According to the National Institute on Drug Abuse, “Marijuana is the most commonly abused illicit drug in the United States” (Newport, 2011, p. 1). Behind tobacco and alcohol, marijuana is the most popular recreational drug in America. A poll conducted by ABC News/Washington Post in January 2010 showed that 81 percent of Americans feel that doctors should be able to prescribe marijuana to their patients (Anonymous, 2010). Medical marijuana is used to improve immune function and weight gain in AIDS patients as well as to counteract the effects of chemotherapy in cancer patients.

However, the medicinal uses of marijuana are argued extensively amongst those in the medical community. Former U. S. Surgeon General Joycelyn Elders argued in favor of legalization, stating there is overwhelming evidence that marijuana can safely relieve pain, nausea and other symptoms caused by cancer, AIDS and multiple sclerosis and that it is less toxic than other drugs regularly prescribed. Conversely, former U. S. Senator Dr. Bill Frist asserts marijuana is a dangerous drug without sound scientific evidence proving its benefits (ProCon. org, 2009).

Consistent with opinion that marijuana causes respiratory problems and lung cancer, the British Lung Foundation reported that smoking three to four marijuana joints is the equivalent of smoking a pack of cigarettes (ProCon. org, 2009). On the contrary, a UCLA study found that there is no correlation between smoking marijuana and lung cancer (ProCon. org, 2009). That study further suggested there may be a protective effect. This coincides with African tribal belief in the 1600s that cannabis could be use to alleviate hay fever and asthma (ProCon. rg, 2009). According to BalancedPolitics. org, there are quite a few alternative uses of the cannabis plant including construction and thermal insulation materials, dynamite, paper, and insect repellant. It is believed that over 25,000 products can be made from it, but legal issues have inhibited the research needed to develop these products (2011). Legalization of marijuana would facilitate research into all uses as well as more formal studies on the long-term effects of regular use.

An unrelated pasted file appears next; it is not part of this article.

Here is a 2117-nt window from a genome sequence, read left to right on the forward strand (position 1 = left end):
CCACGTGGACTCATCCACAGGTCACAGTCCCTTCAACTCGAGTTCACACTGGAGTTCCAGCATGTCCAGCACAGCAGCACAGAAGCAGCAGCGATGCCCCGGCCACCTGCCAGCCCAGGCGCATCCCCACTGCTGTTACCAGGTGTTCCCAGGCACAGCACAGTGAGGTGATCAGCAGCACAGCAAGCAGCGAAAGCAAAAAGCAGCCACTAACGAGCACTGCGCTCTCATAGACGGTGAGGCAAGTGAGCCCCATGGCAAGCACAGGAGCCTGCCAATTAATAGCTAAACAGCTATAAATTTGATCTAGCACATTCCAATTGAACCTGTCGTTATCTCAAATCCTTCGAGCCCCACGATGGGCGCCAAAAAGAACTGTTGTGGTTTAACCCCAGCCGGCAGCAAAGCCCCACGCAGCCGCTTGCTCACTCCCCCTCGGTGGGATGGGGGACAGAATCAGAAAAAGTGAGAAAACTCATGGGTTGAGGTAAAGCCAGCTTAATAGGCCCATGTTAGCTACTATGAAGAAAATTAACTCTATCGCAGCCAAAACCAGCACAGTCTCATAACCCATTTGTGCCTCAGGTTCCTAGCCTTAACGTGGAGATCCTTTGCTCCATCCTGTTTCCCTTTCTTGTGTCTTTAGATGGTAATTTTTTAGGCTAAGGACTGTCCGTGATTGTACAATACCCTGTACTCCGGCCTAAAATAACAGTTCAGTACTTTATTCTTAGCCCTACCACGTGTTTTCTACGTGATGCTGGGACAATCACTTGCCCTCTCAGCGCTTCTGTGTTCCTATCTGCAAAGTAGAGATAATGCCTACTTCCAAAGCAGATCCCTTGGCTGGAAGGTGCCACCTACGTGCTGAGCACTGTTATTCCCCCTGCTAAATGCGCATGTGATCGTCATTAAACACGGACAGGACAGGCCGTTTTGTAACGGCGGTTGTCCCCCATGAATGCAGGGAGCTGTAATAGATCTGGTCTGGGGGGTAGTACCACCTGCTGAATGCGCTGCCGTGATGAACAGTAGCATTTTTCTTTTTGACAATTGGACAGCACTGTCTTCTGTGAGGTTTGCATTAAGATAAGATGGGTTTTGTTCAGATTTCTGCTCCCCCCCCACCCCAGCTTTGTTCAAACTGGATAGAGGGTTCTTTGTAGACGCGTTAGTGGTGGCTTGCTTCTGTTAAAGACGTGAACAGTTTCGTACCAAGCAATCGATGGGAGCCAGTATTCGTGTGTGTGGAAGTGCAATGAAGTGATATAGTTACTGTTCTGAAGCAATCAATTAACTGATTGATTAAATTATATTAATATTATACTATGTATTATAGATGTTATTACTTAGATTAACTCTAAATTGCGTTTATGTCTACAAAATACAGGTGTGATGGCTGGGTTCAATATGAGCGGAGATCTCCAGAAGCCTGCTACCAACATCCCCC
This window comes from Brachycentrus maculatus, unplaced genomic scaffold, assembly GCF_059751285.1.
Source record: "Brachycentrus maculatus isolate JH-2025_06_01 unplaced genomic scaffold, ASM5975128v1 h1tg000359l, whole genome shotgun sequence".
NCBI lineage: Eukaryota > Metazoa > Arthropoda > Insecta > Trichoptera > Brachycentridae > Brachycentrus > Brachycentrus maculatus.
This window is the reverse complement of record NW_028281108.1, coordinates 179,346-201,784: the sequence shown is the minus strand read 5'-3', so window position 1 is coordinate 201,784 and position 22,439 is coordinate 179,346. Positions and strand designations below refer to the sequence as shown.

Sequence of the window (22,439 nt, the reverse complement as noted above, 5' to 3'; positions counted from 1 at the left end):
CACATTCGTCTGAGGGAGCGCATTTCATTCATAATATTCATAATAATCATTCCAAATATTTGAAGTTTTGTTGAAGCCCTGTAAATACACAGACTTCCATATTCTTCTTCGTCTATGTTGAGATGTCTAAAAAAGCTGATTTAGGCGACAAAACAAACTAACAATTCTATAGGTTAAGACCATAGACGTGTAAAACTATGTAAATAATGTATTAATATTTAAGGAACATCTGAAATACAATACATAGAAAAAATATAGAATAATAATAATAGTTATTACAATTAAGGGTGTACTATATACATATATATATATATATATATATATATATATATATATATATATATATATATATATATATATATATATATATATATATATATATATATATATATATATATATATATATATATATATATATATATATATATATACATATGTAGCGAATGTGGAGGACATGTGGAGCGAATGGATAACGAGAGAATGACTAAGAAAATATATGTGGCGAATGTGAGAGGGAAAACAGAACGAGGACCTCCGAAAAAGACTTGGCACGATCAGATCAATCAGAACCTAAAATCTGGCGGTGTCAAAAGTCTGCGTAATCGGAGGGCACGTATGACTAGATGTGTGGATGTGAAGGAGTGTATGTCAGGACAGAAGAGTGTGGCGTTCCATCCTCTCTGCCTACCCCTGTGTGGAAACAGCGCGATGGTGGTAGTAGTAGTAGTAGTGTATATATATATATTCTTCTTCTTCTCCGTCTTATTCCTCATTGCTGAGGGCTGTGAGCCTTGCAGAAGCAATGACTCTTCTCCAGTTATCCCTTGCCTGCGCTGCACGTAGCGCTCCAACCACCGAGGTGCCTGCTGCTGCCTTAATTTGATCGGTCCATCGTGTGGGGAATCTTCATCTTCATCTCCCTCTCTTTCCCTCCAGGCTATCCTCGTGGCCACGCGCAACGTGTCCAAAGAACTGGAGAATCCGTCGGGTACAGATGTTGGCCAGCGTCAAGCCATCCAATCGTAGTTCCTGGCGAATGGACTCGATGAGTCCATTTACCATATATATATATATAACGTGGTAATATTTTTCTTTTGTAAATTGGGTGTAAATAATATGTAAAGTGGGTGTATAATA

Despite the research possibilities, there is considerable resistance to the legalization of marijuana. In 2010 National Families in Action (NFIA) launched a campaign against legalization of marijuana with protection of children as their main focus. Bringing together experts they asked the question “Knowing the impact alcohol and tobacco have had on public health, and if you could have written the tobacco control bill 150 years ago or the 1933 law repealing Prohibition, what provisions to protect children would you have included? ” (“NFIA launches campaign”, 2010, p. 5).

Opponents of legalization also argue the “gateway” effect, asserting that the younger one begins using marijuana, the more likely he or she will be to use cocaine or heroin as an adult. However, proponents highlight that in 2006, eight out of 10 states where marijuana is legal saw a decrease in teen use of marijuana over a seven year period. In addition, advocates of legalization have shown that while marijuana was the cause of 279 deaths between 1997 and 2005, there were 11,687 deaths from 17 different prescription medicines (Anonymous, 2010). Beyond these more obvious arguments, legalization would bring new issues to the forefront.